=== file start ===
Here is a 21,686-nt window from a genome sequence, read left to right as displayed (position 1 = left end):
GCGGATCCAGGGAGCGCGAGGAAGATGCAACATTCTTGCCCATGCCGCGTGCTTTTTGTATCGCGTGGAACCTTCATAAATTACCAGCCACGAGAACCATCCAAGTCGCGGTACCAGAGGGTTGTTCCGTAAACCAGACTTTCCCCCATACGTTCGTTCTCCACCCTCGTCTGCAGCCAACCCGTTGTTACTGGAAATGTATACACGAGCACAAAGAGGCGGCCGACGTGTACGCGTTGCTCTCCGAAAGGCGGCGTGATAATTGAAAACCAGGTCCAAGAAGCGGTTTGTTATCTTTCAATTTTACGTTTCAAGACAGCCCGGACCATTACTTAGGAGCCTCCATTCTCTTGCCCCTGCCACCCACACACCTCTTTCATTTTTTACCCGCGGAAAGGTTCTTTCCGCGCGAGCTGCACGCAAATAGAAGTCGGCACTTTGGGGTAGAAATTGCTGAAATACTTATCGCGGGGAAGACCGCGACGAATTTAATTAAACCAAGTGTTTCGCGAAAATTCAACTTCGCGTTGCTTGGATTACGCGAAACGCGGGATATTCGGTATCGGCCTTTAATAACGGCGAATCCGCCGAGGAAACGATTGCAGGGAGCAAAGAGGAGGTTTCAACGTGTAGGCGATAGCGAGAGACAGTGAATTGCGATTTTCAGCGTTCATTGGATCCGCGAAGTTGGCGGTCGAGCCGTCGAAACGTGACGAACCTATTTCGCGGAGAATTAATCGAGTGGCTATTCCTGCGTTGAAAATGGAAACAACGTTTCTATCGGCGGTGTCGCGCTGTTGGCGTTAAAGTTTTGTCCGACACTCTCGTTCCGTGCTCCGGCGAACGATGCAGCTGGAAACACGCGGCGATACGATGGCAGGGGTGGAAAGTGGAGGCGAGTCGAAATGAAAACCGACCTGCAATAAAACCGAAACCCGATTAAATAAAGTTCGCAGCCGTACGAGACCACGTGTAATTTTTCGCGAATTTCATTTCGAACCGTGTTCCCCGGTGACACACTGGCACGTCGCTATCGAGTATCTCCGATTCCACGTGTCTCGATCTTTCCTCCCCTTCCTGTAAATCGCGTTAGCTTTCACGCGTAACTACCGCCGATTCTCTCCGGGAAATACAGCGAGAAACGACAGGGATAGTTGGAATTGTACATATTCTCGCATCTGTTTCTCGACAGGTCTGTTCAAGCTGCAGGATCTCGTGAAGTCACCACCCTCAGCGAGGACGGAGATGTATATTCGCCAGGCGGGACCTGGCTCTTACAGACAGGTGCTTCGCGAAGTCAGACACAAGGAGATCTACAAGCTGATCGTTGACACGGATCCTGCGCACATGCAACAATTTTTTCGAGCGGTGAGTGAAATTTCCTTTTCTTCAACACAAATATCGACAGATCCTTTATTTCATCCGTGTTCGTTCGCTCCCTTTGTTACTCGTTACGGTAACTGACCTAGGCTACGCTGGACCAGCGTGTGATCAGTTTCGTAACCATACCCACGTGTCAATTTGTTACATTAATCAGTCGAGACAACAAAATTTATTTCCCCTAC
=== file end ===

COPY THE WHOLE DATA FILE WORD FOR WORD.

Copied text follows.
Here is a 21,686-nt window from a genome sequence, read left to right as displayed (position 1 = left end):
GCGGATCCAGGGAGCGCGAGGAAGATGCAACATTCTTGCCCATGCCGCGTGCTTTTTGTATCGCGTGGAACCTTCATAAATTACCAGCCACGAGAACCATCCAAGTCGCGGTACCAGAGGGTTGTTCCGTAAACCAGACTTTCCCCCATACGTTCGTTCTCCACCCTCGTCTGCAGCCAACCCGTTGTTACTGGAAATGTATACACGAGCACAAAGAGGCGGCCGACGTGTACGCGTTGCTCTCCGAAAGGCGGCGTGATAATTGAAAACCAGGTCCAAGAAGCGGTTTGTTATCTTTCAATTTTACGTTTCAAGACAGCCCGGACCATTACTTAGGAGCCTCCATTCTCTTGCCCCTGCCACCCACACACCTCTTTCATTTTTTACCCGCGGAAAGGTTCTTTCCGCGCGAGCTGCACGCAAATAGAAGTCGGCACTTTGGGGTAGAAATTGCTGAAATACTTATCGCGGGGAAGACCGCGACGAATTTAATTAAACCAAGTGTTTCGCGAAAATTCAACTTCGCGTTGCTTGGATTACGCGAAACGCGGGATATTCGGTATCGGCCTTTAATAACGGCGAATCCGCCGAGGAAACGATTGCAGGGAGCAAAGAGGAGGTTTCAACGTGTAGGCGATAGCGAGAGACAGTGAATTGCGATTTTCAGCGTTCATTGGATCCGCGAAGTTGGCGGTCGAGCCGTCGAAACGTGACGAACCTATTTCGCGGAGAATTAATCGAGTGGCTATTCCTGCGTTGAAAATGGAAACAACGTTTCTATCGGCGGTGTCGCGCTGTTGGCGTTAAAGTTTTGTCCGACACTCTCGTTCCGTGCTCCGGCGAACGATGCAGCTGGAAACACGCGGCGATACGATGGCAGGGGTGGAAAGTGGAGGCGAGTCGAAATGAAAACCGACCTGCAATAAAACCGAAACCCGATTAAATAAAGTTCGCAGCCGTACGAGACCACGTGTAATTTTTCGCGAATTTCATTTCGAACCGTGTTCCCCGGTGACACACTGGCACGTCGCTATCGAGTATCTCCGATTCCACGTGTCTCGATCTTTCCTCCCCTTCCTGTAAATCGCGTTAGCTTTCACGCGTAACTACCGCCGATTCTCTCCGGGAAATACAGCGAGAAACGACAGGGATAGTTGGAATTGTACATATTCTCGCATCTGTTTCTCGACAGGTCTGTTCAAGCTGCAGGATCTCGTGAAGTCACCACCCTCAGCGAGGACGGAGATGTATATTCGCCAGGCGGGACCTGGCTCTTACAGACAGGTGCTTCGCGAAGTCAGACACAAGGAGATCTACAAGCTGATCGTTGACACGGATCCTGCGCACATGCAACAATTTTTTCGAGCGGTGAGTGAAATTTCCTTTTCTTCAACACAAATATCGACAGATCCTTTATTTCATCCGTGTTCGTTCGCTCCCTTTGTTACTCGTTACGGTAACTGACCTAGGCTACGCTGGACCAGCGTGTGATCAGTTTCGTAACCATACCCACGTGTCAATTTGTTACATTAATCAGTCGAGACAACAAAATTTATTTCCCCTAC